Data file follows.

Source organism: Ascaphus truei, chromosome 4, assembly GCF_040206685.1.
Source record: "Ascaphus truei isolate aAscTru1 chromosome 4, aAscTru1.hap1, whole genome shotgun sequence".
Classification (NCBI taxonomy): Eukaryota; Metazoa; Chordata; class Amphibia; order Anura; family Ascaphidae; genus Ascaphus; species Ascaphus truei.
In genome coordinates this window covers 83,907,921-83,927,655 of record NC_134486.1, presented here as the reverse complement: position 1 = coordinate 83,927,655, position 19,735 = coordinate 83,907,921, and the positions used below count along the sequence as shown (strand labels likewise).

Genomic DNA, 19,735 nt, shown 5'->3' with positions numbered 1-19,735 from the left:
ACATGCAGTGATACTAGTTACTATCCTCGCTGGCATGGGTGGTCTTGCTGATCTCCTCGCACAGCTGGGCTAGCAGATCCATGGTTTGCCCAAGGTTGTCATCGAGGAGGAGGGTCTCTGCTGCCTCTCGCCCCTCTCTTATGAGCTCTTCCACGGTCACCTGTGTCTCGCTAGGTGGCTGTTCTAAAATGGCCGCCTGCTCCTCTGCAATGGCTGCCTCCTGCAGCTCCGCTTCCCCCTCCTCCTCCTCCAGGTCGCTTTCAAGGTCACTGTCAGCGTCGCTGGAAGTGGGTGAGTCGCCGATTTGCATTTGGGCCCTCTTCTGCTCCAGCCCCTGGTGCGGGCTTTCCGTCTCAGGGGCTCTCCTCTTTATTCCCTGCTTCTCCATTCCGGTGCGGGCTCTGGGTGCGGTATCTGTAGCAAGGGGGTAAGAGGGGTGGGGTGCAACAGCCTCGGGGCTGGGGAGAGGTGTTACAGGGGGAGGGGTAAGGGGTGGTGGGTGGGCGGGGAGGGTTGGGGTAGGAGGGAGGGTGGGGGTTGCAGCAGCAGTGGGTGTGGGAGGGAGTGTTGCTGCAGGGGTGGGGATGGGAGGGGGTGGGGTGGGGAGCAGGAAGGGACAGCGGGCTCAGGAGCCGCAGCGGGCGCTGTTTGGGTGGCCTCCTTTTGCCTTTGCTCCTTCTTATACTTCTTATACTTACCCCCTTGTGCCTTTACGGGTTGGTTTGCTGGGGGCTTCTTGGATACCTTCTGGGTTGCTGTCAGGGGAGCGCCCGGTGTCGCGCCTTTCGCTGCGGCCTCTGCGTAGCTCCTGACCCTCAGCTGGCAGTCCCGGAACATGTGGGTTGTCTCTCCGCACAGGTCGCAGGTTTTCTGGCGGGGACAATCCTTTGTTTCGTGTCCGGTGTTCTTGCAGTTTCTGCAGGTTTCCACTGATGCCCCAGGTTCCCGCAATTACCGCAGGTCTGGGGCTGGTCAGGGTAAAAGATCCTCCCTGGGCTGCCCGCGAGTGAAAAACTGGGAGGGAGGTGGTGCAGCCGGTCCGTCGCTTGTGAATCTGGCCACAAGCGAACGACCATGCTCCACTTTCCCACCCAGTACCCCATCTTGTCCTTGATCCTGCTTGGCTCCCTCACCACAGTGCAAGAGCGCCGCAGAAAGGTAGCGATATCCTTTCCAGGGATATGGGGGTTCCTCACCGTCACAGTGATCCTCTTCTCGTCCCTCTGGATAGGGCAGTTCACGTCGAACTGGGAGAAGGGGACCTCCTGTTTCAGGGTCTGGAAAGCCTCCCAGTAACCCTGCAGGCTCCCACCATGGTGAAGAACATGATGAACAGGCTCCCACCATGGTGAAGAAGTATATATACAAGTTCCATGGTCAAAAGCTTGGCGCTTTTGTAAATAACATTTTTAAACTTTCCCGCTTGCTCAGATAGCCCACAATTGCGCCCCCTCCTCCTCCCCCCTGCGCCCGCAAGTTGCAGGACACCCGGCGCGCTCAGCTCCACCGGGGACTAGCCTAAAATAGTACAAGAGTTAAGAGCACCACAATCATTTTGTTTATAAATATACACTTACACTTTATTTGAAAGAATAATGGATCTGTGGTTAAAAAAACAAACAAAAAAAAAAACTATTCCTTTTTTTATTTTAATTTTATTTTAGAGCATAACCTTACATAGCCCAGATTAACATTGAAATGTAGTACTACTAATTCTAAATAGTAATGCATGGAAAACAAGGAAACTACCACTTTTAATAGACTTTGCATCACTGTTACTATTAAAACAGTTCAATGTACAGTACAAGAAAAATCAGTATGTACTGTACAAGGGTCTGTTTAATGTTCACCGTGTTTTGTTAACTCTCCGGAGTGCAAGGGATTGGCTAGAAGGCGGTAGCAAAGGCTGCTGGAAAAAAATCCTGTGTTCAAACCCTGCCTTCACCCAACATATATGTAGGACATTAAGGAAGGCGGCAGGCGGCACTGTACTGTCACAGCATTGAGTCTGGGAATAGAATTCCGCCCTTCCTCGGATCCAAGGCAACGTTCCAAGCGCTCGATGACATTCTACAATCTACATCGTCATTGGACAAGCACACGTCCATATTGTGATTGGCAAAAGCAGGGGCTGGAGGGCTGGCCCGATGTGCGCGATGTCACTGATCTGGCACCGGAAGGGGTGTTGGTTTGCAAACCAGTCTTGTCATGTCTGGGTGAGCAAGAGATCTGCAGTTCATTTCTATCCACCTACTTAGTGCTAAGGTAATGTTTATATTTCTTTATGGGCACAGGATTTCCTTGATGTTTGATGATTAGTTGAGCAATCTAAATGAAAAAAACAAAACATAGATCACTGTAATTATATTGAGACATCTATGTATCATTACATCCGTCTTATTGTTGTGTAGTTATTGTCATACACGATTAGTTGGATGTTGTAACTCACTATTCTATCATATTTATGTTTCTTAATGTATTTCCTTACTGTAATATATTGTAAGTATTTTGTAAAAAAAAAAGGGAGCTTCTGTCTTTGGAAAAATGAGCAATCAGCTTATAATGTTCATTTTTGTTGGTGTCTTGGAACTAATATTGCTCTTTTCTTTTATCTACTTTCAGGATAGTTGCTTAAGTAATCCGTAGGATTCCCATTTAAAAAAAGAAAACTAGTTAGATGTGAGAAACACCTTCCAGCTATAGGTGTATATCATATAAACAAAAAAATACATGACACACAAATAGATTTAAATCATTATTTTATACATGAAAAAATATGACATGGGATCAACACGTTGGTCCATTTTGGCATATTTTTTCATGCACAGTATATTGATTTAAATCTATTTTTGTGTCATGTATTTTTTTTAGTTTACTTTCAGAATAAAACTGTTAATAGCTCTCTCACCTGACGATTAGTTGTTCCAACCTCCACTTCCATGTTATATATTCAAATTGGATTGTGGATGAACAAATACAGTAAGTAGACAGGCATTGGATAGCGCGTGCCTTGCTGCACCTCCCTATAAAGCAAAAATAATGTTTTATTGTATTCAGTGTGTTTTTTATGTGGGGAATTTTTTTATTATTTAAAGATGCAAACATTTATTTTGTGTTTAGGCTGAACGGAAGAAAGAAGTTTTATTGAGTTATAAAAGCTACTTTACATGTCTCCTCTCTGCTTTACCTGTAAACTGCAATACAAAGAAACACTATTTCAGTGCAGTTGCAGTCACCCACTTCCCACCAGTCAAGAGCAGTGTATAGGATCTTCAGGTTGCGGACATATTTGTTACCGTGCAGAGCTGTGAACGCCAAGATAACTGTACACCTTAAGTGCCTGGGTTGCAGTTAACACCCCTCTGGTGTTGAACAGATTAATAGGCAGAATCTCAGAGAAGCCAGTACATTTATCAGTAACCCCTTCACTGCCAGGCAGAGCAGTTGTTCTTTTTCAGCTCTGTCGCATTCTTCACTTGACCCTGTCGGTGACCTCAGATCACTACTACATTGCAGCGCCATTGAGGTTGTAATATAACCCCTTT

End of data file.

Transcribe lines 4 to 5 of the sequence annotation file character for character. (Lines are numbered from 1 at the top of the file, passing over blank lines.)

In genome coordinates this window covers 83,907,921-83,927,655 of record NC_134486.1, presented here as the reverse complement: position 1 = coordinate 83,927,655, position 19,735 = coordinate 83,907,921, and the positions used below count along the sequence as shown (strand labels likewise).

Genomic DNA, 19,735 nt, shown 5'->3' with positions numbered 1-19,735 from the left: